Two rare striped dolphins strand in Cornwall16/06/2012 12:50:59 Death of two rare striped dolphins in Cornwall may be due to disease
June 2012. The recent death of two striped dolphins found near Fowey in Cornwall has raised concern among two local marine conservation organisations - British Divers Marine Life Rescue (BDMLR) and Cornwall Wildlife Trust's Marine Strandings Network (MSN) - who work together to study and protect cetaceans around our coast. Striped dolphins are a species rarely seen on the Cornish coast, more commonly found in southerly regions such as the Mediterranean.
They first became aware of the strandings when Dave Jarvis, Director of BDMLR, received a call from local residents in Fowey, who had found the first dolphin stranded alive on the beach at Coombe Haven. The local residents attempted to assist the dolphin by putting it back in the sea, but sadly it stranded again and died before rescuers could reach the spot.
BDMLR vet Darryl Thorpe, and volunteers Emily Jenkinson and David and Hilary Pugh-Jones, examined the animal. Darryl reports,
BDMLR alerted the Trust's Marine Strandings Network Co-ordinator, Jan Loveridge, and the female dolphin was examined, photographed and recorded by volunteers at the scene for the MSN's research into dolphin deaths. The recorder, Faye Archell, found a number of other lesions on the dolphin's body, including deep rake (teeth) marks inflicted by a bottlenose dolphin.
The MSN's advisor and pathologist James Barnett was called to the scene, with fellow scientist Nick Davison, who volunteered his time to assist. Despite the bad weather, they managed to retrieve the animal with the help of volunteers and took it away for a full post-mortem examination at the Animal Health and Veterinary Laboratories Agency, Polwhele, where they are based.Second stranding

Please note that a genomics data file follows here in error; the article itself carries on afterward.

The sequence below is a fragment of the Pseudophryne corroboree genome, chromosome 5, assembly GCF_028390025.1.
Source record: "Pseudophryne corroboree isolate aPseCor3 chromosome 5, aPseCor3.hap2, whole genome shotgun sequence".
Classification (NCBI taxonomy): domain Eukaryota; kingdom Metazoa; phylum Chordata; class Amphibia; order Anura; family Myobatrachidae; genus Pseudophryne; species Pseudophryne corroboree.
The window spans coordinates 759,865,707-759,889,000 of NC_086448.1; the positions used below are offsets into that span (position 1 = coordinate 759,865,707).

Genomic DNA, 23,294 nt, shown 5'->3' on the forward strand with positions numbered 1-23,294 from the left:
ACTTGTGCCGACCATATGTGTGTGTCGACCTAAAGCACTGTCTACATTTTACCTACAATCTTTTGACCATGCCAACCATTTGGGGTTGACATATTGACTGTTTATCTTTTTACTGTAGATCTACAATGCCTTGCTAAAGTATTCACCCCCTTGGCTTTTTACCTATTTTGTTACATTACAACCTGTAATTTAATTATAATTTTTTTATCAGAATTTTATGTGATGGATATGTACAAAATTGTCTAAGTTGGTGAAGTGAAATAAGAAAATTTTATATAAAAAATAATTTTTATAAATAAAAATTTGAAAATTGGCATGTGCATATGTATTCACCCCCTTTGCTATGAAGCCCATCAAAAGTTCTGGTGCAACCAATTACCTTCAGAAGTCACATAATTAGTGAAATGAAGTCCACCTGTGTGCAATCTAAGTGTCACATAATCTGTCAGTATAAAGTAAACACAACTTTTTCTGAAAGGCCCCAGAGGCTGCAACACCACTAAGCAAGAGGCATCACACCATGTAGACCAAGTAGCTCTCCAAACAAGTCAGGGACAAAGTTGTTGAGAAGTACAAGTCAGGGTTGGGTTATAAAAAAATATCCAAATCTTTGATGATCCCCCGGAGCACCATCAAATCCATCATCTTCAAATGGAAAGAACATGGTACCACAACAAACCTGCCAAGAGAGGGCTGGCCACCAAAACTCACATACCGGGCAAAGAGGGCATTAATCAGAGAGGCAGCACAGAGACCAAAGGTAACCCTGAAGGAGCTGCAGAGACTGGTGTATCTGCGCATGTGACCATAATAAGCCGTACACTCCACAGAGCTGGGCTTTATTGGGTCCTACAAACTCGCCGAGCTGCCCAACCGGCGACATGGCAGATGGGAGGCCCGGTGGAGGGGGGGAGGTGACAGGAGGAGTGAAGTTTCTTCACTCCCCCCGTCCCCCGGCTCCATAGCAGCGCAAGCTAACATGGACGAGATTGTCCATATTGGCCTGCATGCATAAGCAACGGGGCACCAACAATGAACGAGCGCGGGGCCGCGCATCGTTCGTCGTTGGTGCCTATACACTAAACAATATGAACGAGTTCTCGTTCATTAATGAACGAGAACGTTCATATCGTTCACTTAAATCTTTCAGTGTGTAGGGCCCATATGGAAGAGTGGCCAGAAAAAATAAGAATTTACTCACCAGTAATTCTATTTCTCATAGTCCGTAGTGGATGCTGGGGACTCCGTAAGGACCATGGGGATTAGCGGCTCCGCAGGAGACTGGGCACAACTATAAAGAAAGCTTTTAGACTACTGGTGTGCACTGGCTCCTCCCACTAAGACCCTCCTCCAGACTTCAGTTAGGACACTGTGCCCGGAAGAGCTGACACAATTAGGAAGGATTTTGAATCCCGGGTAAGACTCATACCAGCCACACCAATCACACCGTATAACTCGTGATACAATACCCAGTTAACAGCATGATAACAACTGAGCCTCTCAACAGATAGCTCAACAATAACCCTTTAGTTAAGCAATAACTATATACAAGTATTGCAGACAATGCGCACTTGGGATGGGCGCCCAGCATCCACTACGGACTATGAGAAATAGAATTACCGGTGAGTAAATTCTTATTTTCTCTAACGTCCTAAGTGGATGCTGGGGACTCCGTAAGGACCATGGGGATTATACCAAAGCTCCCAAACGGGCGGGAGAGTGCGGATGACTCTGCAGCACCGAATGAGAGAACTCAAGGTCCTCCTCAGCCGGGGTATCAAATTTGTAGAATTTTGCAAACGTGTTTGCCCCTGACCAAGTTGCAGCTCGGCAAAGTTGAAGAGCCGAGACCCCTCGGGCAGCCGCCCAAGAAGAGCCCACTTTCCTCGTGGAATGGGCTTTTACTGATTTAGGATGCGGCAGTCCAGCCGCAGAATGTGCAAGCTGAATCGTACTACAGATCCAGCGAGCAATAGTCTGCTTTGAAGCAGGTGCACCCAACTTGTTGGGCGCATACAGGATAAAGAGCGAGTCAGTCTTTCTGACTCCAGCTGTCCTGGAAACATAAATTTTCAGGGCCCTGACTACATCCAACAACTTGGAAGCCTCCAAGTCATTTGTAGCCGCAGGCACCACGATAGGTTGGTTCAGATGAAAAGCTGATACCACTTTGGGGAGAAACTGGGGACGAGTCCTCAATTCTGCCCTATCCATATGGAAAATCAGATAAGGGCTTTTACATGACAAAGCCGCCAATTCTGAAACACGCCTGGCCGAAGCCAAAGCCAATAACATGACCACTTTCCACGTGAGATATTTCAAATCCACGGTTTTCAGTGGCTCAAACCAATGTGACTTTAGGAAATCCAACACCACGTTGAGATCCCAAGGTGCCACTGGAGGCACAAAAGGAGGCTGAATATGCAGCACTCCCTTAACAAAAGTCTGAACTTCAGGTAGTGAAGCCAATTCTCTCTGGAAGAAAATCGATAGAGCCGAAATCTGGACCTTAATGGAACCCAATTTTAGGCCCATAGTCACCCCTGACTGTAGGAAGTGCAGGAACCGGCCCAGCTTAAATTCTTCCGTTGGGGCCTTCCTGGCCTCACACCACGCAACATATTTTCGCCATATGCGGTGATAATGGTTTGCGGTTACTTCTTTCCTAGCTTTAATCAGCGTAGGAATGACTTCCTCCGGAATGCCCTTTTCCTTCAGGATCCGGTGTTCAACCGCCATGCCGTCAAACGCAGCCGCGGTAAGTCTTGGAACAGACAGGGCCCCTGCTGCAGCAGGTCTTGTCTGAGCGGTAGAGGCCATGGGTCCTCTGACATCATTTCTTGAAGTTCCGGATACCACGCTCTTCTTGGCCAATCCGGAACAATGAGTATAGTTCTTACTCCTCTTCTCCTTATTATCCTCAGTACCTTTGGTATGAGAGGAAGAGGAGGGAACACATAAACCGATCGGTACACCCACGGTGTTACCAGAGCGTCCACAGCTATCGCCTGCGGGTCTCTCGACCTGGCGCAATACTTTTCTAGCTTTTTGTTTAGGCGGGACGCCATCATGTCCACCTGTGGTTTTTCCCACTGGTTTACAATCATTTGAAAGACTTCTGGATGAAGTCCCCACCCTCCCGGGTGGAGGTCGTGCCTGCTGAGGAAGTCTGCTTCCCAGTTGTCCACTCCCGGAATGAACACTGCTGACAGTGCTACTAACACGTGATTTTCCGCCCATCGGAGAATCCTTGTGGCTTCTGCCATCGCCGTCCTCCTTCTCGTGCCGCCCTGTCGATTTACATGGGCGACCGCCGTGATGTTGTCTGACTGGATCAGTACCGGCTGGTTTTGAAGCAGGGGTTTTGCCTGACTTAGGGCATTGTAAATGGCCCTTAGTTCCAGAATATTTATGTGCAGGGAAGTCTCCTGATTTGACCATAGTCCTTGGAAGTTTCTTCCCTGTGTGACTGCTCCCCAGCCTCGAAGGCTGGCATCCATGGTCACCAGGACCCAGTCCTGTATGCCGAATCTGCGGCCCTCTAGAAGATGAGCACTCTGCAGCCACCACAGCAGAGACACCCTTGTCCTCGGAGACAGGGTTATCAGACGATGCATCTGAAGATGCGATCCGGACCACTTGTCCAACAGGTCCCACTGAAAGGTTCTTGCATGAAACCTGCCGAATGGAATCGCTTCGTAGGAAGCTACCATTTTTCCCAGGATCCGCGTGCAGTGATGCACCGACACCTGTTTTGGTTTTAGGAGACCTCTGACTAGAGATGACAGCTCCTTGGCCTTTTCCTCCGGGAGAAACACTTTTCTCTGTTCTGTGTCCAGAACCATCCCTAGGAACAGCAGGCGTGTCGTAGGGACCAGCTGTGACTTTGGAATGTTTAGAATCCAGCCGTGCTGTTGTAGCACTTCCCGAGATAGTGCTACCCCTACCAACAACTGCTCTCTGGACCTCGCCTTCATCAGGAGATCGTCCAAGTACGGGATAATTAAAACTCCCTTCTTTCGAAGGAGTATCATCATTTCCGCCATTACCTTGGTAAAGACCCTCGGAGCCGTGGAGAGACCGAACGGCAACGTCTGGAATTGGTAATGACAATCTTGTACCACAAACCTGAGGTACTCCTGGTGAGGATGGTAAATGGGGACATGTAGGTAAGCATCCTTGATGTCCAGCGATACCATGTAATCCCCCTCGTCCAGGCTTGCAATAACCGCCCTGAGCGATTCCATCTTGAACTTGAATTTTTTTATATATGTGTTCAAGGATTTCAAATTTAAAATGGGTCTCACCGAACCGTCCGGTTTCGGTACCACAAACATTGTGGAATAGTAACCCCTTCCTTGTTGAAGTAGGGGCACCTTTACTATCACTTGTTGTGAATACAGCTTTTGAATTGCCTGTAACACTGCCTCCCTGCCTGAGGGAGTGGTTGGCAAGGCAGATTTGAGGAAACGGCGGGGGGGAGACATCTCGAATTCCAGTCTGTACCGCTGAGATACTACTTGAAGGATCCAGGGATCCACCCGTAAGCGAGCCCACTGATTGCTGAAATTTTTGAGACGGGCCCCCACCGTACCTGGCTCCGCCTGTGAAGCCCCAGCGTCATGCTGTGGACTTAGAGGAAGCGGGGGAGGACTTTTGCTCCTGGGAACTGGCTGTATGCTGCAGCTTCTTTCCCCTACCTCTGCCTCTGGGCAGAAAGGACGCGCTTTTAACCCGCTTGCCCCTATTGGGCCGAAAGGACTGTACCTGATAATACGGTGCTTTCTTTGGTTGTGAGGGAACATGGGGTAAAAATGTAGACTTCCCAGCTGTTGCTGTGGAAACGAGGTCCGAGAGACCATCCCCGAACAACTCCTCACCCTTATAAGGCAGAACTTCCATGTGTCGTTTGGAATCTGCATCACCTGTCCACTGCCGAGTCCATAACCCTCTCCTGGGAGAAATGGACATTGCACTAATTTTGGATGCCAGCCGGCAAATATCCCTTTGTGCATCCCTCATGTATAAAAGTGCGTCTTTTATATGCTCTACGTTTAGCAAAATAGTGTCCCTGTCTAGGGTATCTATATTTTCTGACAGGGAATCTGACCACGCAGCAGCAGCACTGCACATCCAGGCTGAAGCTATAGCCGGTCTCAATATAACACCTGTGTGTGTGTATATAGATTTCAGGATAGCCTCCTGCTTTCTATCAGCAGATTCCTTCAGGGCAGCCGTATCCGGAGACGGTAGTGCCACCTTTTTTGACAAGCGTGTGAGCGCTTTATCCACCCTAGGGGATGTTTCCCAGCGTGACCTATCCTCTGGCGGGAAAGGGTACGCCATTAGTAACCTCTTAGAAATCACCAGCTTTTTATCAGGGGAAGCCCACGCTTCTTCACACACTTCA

Meanwhile, the Trust's Marine Strandings Network had received another call to its Hotline from members of the public about a second animal they had seen on Polridmouth beach, about a kilometre away. Vet Katie Lewis, one of the MSN's many trained volunteers, went to search along the coast for it and found that it was another dolphin of the same species.
The plan was to also try to retrieve this dolphin for post-mortem. However, it was washed out to sea before this could happen, and was not seen again until the next afternoon, when it was recorded by volunteer Sarah Loftis. It was then not suitable for post-mortem examination. From its condition, this male dolphin appeared to have died earlier than the first, which posed something of a puzzle. For two dolphins of this relatively rare species to wash up together in the same area, at the same time and yet not be in the same condition, is highly unusual.
Although we may never know the sequence of events, the post-mortem examination findings on the female dolphin may provide further clues. This information will be added to the Defra-funded Cetacean Strandings Investigation Programme's database of dolphin strandings in the UK to which Cornwall, as a hotspot for dolphin deaths, makes a substantial contribution. This research has shown that increasingly, disease is a major factor in the deaths of dolphins and porpoises, which gives those trying to conserve cetaceans great cause for concern.
BDMLR and the Trust's Marine Strandings Network are very grateful to members of the public for reporting strandings. They recommend that marine animals are not put back in the water until they have been examined by a qualified vet and stabilised, as they may not survive due to their injuries, or may simply drown.
If found, live-stranded dolphins should be reported to BDMLR on (01825) 765546 and dead strandings to the MSN Hotline on 0845 201 2626. Both numbers are covered every day of the year by volunteers. For more information about the Trust's Marine Strandings Network, or if you would like details on how to volunteer, please visit www.cwtstrandings.org